Virtual reality and the future of recruitmentJames Dodd 9th November 2016
Have you ever played Job Simulator? It’s a virtual reality game set in 2050. In the game, jobs are automated and players take part in comical approximations of what real-world jobs must have been like to do when humans, rather than robots, had to perform them.
Let me tell you: it’s great fun! It might also be a window into a not-too-distant future of recruitment where VR could be used to prepare candidates for real-life job interviews and perhaps even the jobs themselves.
Using computers to prepare for job interviews is nothing new. At time of writing, Googling ‘job interview’ generates more than 38m returns; while searching for ‘job interview online course’ returns 19m. Desktop computers, mobiles and tablets are the go to devices when preparing for an interview.
But beyond a simple search for advice articles, technology has started to make real inroads into recruitment.
There are already programs such as SIMmersion’s ‘Job Interview Training with Molly Porter’. The technology was inspired by an algorithm the company developed for FBI agent training then developed further to help ex-military personnel who suffer with PTSD to increase their interview skills.
YouTube even has 360 ‘VR’ coaching videos. One is Paolo Tosolini’s 360 VR Coaching: Simulation of a job interview. It allows users to ‘look’ around, as if from the interviewees perspective.
These are just two examples of what is now possible. Each serves its purpose, but there is still a disconnect. The space between the viewer and the screen still separates the user from the real-life stresses of being in the situation for real.
This is where VR comes in…
As technology becomes ever more powerful, accessible, and affordable, VR is becoming a mainstream option. From budget platforms – like Google Cardboard, Daydream VR, or Samsung’s Gear VR – that use a mobile phone, to more sophisticated tools – like Oculus Rift, HTC Vive and Sony’s own PlayStation VR – most us are in possession of technology that can place us within a fully immersive, 360, 3D simulation.
In theory, future job candidates could prepare by placing themselves ‘inside’ the interview room; thus, experiencing, ahead of time, something closer to the stress and strain of the interview proper.
Or are we approaching a point where candidates and interviewers don’t even need to be in the same room? Or where an initial phone interview could take on a whole new meaning?
With current technology, these last two scenarios are hard to imagine. After all, no one wants to conduct – or take part in – an interview with a large screen strapped to their face, it’s just not a good look. But technology is improving all the time. Already, the PlayStation VR is significantly more comfortable than its Facebook and HTC rivals – and there are further variants to come that are significantly less intrusive: Microsoft’s HoloLens will, for example, augment reality by overlaying an image on the user’s real world view using a transparent screen. Then there’s MagicLeap’s version of this technology, which, it is rumoured, could remove the need for a screen to be placed in front of the viewer’s eye altogether.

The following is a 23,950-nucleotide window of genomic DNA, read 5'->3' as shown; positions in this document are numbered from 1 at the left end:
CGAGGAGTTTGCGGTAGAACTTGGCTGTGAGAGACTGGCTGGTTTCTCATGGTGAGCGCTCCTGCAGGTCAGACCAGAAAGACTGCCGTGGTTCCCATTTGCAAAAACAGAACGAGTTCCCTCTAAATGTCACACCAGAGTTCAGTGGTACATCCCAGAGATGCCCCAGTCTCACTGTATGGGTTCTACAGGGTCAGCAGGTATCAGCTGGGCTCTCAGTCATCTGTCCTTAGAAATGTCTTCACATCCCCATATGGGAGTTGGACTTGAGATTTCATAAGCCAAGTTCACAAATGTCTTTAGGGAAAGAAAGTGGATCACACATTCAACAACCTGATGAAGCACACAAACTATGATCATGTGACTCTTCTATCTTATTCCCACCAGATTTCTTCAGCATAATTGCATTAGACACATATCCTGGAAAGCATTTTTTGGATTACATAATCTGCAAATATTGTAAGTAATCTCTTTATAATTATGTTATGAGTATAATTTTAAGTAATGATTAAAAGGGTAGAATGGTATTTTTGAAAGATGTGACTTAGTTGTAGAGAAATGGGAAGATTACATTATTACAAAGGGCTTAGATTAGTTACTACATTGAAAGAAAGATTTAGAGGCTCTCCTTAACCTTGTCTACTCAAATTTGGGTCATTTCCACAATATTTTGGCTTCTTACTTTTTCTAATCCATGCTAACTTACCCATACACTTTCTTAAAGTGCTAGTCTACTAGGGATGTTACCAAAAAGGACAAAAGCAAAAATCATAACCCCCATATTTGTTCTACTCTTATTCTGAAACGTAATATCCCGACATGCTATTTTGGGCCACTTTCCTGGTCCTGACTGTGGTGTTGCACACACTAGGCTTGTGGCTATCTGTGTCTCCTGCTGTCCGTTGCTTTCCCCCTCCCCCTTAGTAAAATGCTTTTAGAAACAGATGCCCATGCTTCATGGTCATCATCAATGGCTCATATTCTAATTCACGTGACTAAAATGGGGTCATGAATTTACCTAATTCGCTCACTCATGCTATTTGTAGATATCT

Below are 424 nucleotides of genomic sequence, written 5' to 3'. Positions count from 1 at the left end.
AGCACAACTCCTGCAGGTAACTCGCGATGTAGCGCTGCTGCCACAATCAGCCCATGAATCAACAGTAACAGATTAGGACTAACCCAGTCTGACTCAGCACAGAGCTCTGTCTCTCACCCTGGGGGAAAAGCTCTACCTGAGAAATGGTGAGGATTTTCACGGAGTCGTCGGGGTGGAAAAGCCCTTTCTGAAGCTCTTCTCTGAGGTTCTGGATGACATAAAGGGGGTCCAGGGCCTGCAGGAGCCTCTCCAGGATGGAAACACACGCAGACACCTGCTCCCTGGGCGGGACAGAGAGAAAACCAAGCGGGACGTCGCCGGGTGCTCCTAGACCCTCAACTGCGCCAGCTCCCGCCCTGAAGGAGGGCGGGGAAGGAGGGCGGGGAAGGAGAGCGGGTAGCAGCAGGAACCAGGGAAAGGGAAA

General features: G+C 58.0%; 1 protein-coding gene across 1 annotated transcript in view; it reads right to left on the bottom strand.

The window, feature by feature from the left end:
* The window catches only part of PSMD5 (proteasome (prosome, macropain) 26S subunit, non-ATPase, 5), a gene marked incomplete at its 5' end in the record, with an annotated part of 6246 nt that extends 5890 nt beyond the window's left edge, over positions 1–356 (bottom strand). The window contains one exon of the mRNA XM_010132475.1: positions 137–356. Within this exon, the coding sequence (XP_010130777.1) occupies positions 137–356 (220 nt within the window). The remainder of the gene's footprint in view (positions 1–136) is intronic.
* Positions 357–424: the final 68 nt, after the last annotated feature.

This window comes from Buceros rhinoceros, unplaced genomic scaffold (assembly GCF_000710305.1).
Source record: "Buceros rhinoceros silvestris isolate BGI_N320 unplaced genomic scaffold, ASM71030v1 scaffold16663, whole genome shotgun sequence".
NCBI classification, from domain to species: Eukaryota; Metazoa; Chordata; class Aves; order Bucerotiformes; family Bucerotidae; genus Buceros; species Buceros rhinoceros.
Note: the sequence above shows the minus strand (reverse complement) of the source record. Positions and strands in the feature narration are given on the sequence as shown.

Could interviewer and interviewee be in the same virtual room, without anything obstructing their view of the real world or one another, without either being present? It’s a staggering thought.
But what if we take it one step further? Could interviewers test a candidate’s aptitude for the job by putting them in a VR simulation of the role itself, during the interview?
Last year, I attended a series of BAFTA Games lectures where Jade Raymond discussed Gamification in the work place. Another had Rhianna Pratchett discussing the depths she goes to when writing narrative for videogames such as Rise of the Tomb Raider.
Could we eventually see creatives like these developing products used in the interview process?
Suddenly ‘Job Simulator’ seems like less of a game and more of a vision of what’s to come.
Right now, we don’t know exactly how VR and AR technology will change recruitment. It could be in training, tests, interviews, something else entirely, or all these things.
What we do know, however, is that Facebook announced this week that it’s rolling out a new ‘Jobs’ tab for its users’ pages. Now, Facebook owns Oculus Rift, so it doesn’t take a great leap of imagination to see just how close we may be to VR and AR, in one guise or another, playing a Very Real role in the future recruitment.
We all had better be prepared to embrace it.
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